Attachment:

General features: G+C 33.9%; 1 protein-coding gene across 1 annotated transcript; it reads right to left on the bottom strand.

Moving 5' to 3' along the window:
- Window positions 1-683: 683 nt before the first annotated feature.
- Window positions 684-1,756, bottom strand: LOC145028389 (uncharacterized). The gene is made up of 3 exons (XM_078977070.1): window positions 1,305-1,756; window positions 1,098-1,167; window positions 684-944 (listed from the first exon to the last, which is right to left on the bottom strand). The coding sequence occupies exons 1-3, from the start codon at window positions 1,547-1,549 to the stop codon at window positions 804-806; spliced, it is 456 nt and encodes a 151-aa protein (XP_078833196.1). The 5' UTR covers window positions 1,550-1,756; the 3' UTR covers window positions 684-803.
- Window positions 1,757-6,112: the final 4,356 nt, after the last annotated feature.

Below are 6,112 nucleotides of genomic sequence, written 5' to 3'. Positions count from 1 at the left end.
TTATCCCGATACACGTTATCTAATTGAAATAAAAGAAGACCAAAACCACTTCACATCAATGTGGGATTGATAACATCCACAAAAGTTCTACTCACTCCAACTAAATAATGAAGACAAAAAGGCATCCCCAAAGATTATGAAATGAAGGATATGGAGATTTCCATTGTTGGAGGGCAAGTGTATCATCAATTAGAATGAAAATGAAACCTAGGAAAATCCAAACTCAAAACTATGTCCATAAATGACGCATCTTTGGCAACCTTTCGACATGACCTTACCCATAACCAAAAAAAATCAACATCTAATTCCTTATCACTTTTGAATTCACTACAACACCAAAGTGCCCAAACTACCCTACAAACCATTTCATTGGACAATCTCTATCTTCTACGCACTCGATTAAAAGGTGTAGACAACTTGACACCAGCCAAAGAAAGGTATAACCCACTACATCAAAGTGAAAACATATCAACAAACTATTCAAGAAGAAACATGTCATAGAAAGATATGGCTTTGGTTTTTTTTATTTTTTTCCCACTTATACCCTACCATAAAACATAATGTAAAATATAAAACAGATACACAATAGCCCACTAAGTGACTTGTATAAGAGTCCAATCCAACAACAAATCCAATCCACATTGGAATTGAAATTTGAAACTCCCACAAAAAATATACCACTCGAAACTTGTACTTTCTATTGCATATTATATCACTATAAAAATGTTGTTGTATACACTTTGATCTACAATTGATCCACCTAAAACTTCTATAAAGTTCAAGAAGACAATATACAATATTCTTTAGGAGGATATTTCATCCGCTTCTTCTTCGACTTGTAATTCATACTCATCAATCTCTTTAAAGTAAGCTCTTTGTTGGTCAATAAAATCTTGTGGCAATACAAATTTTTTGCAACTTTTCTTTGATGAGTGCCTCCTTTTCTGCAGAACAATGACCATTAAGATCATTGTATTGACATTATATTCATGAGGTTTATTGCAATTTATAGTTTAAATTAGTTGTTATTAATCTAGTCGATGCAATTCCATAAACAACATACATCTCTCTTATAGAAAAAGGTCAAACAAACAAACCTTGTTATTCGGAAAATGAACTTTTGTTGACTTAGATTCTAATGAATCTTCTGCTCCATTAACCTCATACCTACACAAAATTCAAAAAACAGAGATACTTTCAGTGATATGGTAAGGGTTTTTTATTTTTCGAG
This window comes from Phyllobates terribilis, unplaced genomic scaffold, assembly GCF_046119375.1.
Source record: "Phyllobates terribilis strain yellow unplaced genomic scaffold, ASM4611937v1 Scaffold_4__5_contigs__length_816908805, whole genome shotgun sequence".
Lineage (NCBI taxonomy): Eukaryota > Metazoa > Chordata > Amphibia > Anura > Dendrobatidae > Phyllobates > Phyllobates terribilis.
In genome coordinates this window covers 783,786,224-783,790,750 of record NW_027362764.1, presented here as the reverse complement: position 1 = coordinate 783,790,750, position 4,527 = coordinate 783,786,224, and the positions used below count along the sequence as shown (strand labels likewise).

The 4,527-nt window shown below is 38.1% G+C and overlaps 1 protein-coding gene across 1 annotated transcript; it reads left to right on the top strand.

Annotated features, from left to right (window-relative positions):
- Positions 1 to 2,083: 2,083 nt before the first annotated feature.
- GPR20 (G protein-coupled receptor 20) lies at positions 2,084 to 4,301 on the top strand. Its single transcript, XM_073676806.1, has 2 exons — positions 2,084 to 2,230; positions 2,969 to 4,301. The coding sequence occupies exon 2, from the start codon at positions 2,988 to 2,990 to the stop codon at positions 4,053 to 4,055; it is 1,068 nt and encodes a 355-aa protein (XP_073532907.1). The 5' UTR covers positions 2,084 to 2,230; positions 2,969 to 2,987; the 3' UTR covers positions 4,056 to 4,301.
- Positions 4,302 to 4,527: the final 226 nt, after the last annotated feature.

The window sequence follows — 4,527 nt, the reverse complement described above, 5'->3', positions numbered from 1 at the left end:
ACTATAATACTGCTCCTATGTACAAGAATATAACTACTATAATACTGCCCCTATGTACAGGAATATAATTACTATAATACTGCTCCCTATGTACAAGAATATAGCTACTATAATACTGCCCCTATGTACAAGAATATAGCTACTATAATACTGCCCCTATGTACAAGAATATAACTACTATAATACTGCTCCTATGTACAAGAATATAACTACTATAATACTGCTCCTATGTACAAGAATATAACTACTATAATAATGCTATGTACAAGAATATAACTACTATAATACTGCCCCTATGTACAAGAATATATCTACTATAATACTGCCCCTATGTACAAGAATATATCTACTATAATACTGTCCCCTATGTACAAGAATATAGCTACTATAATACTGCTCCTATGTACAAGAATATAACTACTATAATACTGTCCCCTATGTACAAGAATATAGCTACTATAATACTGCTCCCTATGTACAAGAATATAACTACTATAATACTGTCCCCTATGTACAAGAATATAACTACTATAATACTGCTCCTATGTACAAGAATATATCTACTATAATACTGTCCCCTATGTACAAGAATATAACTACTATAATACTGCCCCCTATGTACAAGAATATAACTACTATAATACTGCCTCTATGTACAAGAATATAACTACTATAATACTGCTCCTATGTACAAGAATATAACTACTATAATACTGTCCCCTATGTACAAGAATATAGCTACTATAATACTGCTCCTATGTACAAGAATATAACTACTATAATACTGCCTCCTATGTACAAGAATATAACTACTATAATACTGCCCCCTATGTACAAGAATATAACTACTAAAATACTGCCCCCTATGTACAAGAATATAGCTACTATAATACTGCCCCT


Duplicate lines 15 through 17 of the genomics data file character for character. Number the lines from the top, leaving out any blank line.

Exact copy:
- GPR20 (G protein-coupled receptor 20) lies at positions 2,084 to 4,301 on the top strand. Its single transcript, XM_073676806.1, has 2 exons — positions 2,084 to 2,230; positions 2,969 to 4,301. The coding sequence occupies exon 2, from the start codon at positions 2,988 to 2,990 to the stop codon at positions 4,053 to 4,055; it is 1,068 nt and encodes a 355-aa protein (XP_073532907.1). The 5' UTR covers positions 2,084 to 2,230; positions 2,969 to 2,987; the 3' UTR covers positions 4,056 to 4,301.
- Positions 4,302 to 4,527: the final 226 nt, after the last annotated feature.

The window sequence follows — 4,527 nt, the reverse complement described above, 5'->3', positions numbered from 1 at the left end: